OSIS catchWord element

Most of the study notes in the KJV source text have recognisable key words or key phrases. These should be marked up using the OSIS catchWord element. e.g.

<note type="study">the light from…: Heb. between the light and between the darkness</note>

should become

<note type="study"><catchWord>the light from…</catchWord>: Heb. between the light and between the darkness</note>

The catchWord element would be added by pattern matching to the first colon in the note text.
Out of 6959 study notes, there are 147 notes with more than a single colon, 140 of which have ": or, ".
David Haslam

OSIS rdg element

Many of the study notes record alternative or more literal renderings of the Hebrew, Chaldee[1] or Greek[2] text.
We might wish to wrap all such readings within the OSIS rdg element. e.g.

<note type="study">And the evening…: Heb. And the evening was, and the morning was etc.</note>

would become

<note type="study"><catchWord>And the evening…</catchWord>: Heb. <rdg>And the evening was, and the morning was</rdg> etc.</note>

Proposed type attributes for the rdg element:

  • type="alternate"[3] – used when the subsequent text was introduced by ", or, "[4]
  • type="x-equivalent" – used when the note gives the Gr. equivalent (LXX ?) to a Hebrew name.
  • type="x-identity" – used when the note has " also called, " (sometimes without a comma).
  • type="x-literal" – used when the note gives the Heb. translation more literally than the main text.
  • type="x-meaning" – used when the note explains the meaning of a Heb. or Chaldee name or word. Sometimes introduced by " that is, "

The earlier example would then become:

<note type="study"><catchWord>And the evening…</catchWord>: Heb. <rdg type="x-literal">And the evening was, and the morning was</rdg> etc.</note>

A few notes will end up with a rdg element inside a rdg element.
We use a customised OSIS schema, so the inner one is not wrapped within a seg element in order to be valid OSIS.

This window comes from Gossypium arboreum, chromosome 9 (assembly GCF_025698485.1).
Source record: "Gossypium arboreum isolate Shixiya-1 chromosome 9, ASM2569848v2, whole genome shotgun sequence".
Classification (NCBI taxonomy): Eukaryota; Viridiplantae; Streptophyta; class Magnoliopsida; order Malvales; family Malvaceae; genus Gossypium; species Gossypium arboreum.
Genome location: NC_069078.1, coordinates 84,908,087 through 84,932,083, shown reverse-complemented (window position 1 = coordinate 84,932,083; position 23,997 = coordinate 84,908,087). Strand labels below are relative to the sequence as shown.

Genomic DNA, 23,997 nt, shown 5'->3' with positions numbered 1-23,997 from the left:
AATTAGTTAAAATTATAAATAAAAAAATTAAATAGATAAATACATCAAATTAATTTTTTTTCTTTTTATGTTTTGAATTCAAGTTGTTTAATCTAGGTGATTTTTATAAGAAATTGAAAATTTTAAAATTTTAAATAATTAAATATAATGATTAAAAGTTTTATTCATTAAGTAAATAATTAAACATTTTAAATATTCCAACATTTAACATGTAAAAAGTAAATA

1. i.e. Biblical Aramaic.
  2. Among the OT notes there are 35 instances of "Gr. " with equivalent names to the Hebrew.
  3. As documented in the OSIS 2.1.1 Reference Manual.
  4. Of the 2672 notes containing this string, there are 125 notes that contain it twice, and 1 note that has it thrice (see below).
<note type="study">a beacon: or, a tree bereft of branches, or, boughs: or, a mast</note>

David Haslam

transChange type="amplified"

The following six study notes were candidates for this. They didn't match the concept of a reading.

<note type="study"><catchWord>selvedge</catchWord>: <transChange type="amplified">an edge of cloth so woven that it cannot unravel</transChange></note>
<note type="study"><catchWord>the caul</catchWord>: <transChange type="amplified">it seemeth by anatomy, and the Hebrew doctors, to be the midriff</transChange></note>
<note type="study"><catchWord>selvedge</catchWord>: <transChange type="amplified">an edge of cloth so woven that it cannot unravel</transChange></note>
<note type="study"><catchWord>his reign</catchWord>: <transChange type="amplified">Nebuchadnezzar’s eighth year</transChange></note>
<note type="study"><catchWord>behemoth</catchWord>: <transChange type="amplified">probably an extinct animal of some kind</transChange></note>
<note type="study"><catchWord>leviathan</catchWord>: <transChange type="amplified">probably an extinct animal of some kind</transChange></note>

David Haslam

Punctuation & typos

I doubt if anyone has ever thoroughly audited the punctuation in the KJV study notes against the standard reference printed edition.e.g.

  • There were 12 instances of " also called " without a comma, compared to 143 instances of " also called, " with the comma.
  • There were 2 instances of ", of" that have now been corrected to ", or".
Audit to be continued even after version 2.9 was released.

David Haslam

Everything below here is yet to be done.

catchWord osisRef

We might further enhance the study notes by adding a suitable osisRef to each catchWord element. Fine grain references could be used to locate the catchWord text.

  • For a single keyword, we could use the @s[word] operator to search for the keyword.[1]
  • For a keyphrase (multiple words), we could use the @cp operators to specify the range of codepoints in the verse text.

The former would be easier to implement than the latter.[2]


  1. This will only find the first occurrence of the word.
  2. Care would be required when the catchWord text ends with an ellipsis.

David Haslam

Note tag placement

Notes appertaining to Psalm titles

Study notes appertaining to text within a Psalm title are currently placed at the end of verse 1, just like any other note. To prevent these notes being orphaned when headings are hidden, it is proposed to move these notes to within the title element. As some Psalms also have one or more note appertaining to text within verse 1, this change will require careful manual editing, rather than automating by a script.

Before or after the keyword?